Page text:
Stinger: You are listening to languagecaster.com (in French).

    Let’s have a look at some of the good, the bad and the ugly from the first week of the AFCON tournament.

    The Good

    • 7 min
    Learning English Through Football Podcast: FA Cup Learning Resources

    Learning English Through Football Podcast: FA Cup Learning Resources

    In this football language podcast for learners of English who love the beautiful game, of football, we look back at some of our previous podcasts and posts on the FA Cup. You can read a transcript for this podcast below, while you can also check out our glossary of footballing phrases here and visit our site to access all our previous posts and podcasts. If you have any suggestions or questions then you can contact us at admin@languagecaster.com.

    Learning English Through Football Podcast: FA Cup Learning Resources

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    DF: Hello everyone, this is Damian from the Languagecaster.com team and we hope you are all well. Now, on this short football language podcast we review some of the FA Cup podcast and posts we have created over the past decade here at Languagecaster – hopefully a nice collection of resources for learning and teaching English. We have lots of listening activities such as podcasts with transcripts, as well as vocabulary expressions and quizzes all connected to the men’s FA Cup competition.

    Stinger: You are listening to languagecaster.com (Dulwich Hamlet fan).

    Podcasts

    OK, let’s start by looking at some of the podcasts we have done over the past decade that have featured the FA Cup. Remember all of these shows have a transcript and can be found by clicking on the links in this post here at languagecaster.com.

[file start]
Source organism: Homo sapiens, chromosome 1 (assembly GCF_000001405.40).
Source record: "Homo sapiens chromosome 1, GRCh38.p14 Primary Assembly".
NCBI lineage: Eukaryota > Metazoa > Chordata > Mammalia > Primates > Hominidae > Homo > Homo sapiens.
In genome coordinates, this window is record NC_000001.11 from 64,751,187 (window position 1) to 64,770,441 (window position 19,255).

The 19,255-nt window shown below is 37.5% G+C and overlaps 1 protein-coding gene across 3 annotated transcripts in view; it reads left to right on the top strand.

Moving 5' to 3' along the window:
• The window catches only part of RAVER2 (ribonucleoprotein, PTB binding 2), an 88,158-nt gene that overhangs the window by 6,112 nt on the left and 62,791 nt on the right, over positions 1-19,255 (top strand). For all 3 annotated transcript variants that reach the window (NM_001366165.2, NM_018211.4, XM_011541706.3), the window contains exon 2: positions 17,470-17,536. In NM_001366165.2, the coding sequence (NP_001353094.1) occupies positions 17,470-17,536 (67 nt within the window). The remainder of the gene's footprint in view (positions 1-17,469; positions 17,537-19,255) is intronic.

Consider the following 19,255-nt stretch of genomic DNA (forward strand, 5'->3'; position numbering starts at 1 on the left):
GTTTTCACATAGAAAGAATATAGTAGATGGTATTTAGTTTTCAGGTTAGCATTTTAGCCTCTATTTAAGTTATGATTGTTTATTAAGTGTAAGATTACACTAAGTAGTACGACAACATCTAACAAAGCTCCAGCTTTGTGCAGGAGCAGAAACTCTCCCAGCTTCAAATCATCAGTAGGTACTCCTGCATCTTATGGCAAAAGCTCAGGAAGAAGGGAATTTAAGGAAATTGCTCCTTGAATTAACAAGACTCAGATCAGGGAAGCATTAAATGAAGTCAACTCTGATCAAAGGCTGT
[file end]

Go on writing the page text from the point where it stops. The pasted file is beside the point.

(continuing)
2021 FA Cup Final: We discuss some of the language that described Leicester’s first ever FA Cup final victory.

    * 5 Great FA Cup Finals: [from 2013] We look at the biggest upsets, The Merseyside final and Ricky Villa’s goal.

    * 2017 FA Cup Final: in which we looked ahead to the Arsenal vs Chelsea final and explained the word ‘silveware‘. And here is the 2017 FA Cup Third Round Podcast.

    * 1976 FA Cup Final: Damon remembers one of his first ever FA Cup finals on TV

    * The FA Cup in Numbers (1): This report from 2011 looks at some of the numbers associated with the FA Cup – there is a worksheet with this report.

    * The FA Cup Numbers (2): We look at some more numbers connected to the FA Cup (from 2014)

    * The Language of the FA Cup: Back in 2013 we discussed some of the most typical FA Cup phrases, including David and Goliath!

    • 4 min
    Learning English Through Football Podcast: In a row

    Learning English Through Football Podcast: In a row